China's Wary Consumers May Slow Economic Growth

Lagging retail sales cloud economic forecasts.
An analysis by Michael Lelyveld
China's Wary Consumers May Slow Economic Growth People wearing face masks walk at a main shopping area, following the coronavirus disease (COVID-19) outbreak in Shanghai, China January 27, 2021.

China is counting on a double-digit surge in retail sales this year after a decline in 2020 raised doubts about official claims of economic growth.

On Jan. 23, the China General Chamber of Commerce released a report predicting that growth in retail sales of consumer goods "will likely exceed 10 percent this year," the official Xinhua news agency reported.

The bullish forecast follows a 3.9-percent sales slump in 2020.

The key component of consumption has lagged despite official reports of economic recovery from the COVID-19 crisis. Improvement was gradual but sluggish in the second half of last year.

Retail sales edged up 0.9 percent from a year earlier in the third quarter before posting a fourth-quarter gain of 4.6 percent.

The sales numbers are watched closely to track overall growth in China's economy, which rose 2.3 percent in 2020, according to official results from the National Bureau of Statistics (NBS).

China's gross domestic product growth was the slowest in 44 years, but it was the only major economy to record any growth at all in a year devastated by the pandemic.

Yet, China's GDP expansion easily topped the International Monetary Fund's updated estimate in early January of 1.9- percent growth. The IMF now expects a strong rebound this year with GDP jumping by 8.1 percent.

So far, China's retail sales performance has been stubbornly uncooperative despite the importance placed on it by government economists and think tanks.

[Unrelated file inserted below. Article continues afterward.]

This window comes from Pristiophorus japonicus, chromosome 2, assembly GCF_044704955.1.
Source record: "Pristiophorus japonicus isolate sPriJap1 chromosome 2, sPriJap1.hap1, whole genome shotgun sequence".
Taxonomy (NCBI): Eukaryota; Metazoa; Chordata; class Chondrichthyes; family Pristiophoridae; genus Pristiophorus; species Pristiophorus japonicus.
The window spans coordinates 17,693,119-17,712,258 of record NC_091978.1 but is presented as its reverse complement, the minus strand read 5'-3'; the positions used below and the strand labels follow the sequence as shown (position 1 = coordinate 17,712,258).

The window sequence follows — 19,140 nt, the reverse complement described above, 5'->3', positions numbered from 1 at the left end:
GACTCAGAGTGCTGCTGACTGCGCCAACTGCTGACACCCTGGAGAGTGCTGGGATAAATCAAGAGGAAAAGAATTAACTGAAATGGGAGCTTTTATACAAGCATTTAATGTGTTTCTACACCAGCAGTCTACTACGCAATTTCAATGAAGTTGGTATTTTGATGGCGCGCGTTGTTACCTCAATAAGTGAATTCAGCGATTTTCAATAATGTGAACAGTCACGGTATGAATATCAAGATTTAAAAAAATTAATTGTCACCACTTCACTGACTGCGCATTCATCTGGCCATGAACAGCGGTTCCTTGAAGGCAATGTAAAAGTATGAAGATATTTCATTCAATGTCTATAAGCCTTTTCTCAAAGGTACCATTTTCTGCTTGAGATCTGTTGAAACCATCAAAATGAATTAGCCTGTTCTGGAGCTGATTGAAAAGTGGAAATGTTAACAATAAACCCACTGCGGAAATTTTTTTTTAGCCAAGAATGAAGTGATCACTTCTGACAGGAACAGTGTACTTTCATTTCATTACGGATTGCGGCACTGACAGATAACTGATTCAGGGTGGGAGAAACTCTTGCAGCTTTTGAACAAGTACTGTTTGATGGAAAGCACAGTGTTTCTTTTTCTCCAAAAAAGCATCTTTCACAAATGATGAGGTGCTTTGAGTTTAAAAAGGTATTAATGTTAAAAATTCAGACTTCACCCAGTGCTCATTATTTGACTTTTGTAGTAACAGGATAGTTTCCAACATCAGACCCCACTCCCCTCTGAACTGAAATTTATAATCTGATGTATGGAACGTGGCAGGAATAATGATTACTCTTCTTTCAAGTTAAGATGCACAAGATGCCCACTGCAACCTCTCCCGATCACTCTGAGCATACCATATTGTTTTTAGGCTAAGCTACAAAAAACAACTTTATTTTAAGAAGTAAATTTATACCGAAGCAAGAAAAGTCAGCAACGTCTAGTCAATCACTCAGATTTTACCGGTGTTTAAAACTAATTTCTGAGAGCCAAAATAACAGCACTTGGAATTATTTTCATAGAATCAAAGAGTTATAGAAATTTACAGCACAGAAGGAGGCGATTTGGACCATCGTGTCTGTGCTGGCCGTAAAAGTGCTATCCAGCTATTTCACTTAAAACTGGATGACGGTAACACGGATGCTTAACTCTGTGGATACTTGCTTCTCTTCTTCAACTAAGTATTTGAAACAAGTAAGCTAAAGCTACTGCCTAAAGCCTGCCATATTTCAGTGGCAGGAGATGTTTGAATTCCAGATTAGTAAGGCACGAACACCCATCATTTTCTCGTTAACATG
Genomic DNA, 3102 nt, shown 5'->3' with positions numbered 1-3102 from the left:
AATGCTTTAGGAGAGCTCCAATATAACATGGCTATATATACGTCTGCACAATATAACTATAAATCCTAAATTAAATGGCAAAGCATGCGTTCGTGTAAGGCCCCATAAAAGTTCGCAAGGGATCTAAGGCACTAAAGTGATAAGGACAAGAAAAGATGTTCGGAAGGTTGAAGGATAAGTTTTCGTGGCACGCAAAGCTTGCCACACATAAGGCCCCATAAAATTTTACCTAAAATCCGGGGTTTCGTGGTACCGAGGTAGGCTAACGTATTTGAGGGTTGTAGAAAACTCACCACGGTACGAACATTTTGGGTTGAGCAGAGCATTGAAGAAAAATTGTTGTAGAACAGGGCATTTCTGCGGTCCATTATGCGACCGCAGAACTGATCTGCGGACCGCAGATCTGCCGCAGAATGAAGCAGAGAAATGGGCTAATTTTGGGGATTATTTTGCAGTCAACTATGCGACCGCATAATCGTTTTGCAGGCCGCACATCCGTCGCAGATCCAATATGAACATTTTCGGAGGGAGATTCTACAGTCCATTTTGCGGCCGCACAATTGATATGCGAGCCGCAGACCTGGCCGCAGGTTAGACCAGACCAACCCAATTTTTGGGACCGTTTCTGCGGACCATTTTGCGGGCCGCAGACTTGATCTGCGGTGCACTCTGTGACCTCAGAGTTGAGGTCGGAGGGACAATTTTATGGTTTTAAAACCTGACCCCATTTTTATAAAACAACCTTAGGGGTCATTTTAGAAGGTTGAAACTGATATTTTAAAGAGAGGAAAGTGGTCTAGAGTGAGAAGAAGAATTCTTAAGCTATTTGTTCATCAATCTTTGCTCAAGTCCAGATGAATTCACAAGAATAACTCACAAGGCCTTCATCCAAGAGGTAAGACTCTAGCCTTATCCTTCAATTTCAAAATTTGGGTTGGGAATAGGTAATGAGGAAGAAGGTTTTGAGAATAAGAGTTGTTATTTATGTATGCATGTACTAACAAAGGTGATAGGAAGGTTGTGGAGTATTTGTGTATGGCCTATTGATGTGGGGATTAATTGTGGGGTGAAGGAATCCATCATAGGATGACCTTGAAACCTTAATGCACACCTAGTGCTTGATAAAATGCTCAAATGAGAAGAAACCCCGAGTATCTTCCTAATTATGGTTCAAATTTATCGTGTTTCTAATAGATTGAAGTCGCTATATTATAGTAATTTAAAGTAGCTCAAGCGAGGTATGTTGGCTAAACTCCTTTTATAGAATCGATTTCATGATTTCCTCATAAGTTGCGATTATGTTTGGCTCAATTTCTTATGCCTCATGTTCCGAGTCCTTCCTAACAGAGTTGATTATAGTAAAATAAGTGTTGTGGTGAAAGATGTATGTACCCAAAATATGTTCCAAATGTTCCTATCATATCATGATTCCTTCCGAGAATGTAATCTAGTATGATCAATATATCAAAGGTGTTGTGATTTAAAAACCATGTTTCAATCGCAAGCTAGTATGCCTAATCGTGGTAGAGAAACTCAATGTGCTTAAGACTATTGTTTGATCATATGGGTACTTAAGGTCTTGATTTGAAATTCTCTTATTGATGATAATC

According to the NBS, consumer spending accounted for 54.3 percent of GDP last year and as much as 57.8 percent in 2019.

The domestic market has been designated as the "mainstay" of the economy under President Xi Jinping's "dual circulation" strategy, which reduces traditional reliance on export-led growth and presumes that China's consumers will buy more of the high-end products that were previously intended for buyers abroad.

Consumer Focus

"We need to make consumers the mainstay," said Qiu Baoxing, an adviser to the cabinet-level State Council, last October. "By focusing on domestic circulation, we are actually enhancing our own resilience," Qiu said in comments reported by The New York Times.

The focus on consumption raises critical questions about the official economic reporting for last year and prospects for 2021.

If so much depends on consumers, why haven't they cooperated by pumping up retail sales?

And if consumer spending accounted for well over half of GDP last year, why did GDP rise when consumer sales fell?

And what is the validity of Xi's dual-circulation theory when the "mainstay" of consumption declined, while exports rose 3.6 percent last year in what the Communist Party tabloid Global Times called China's "tower of strength?"

On Jan. 20, the official English-language China Daily provided one partial answer, but the explanation only prompted more questions.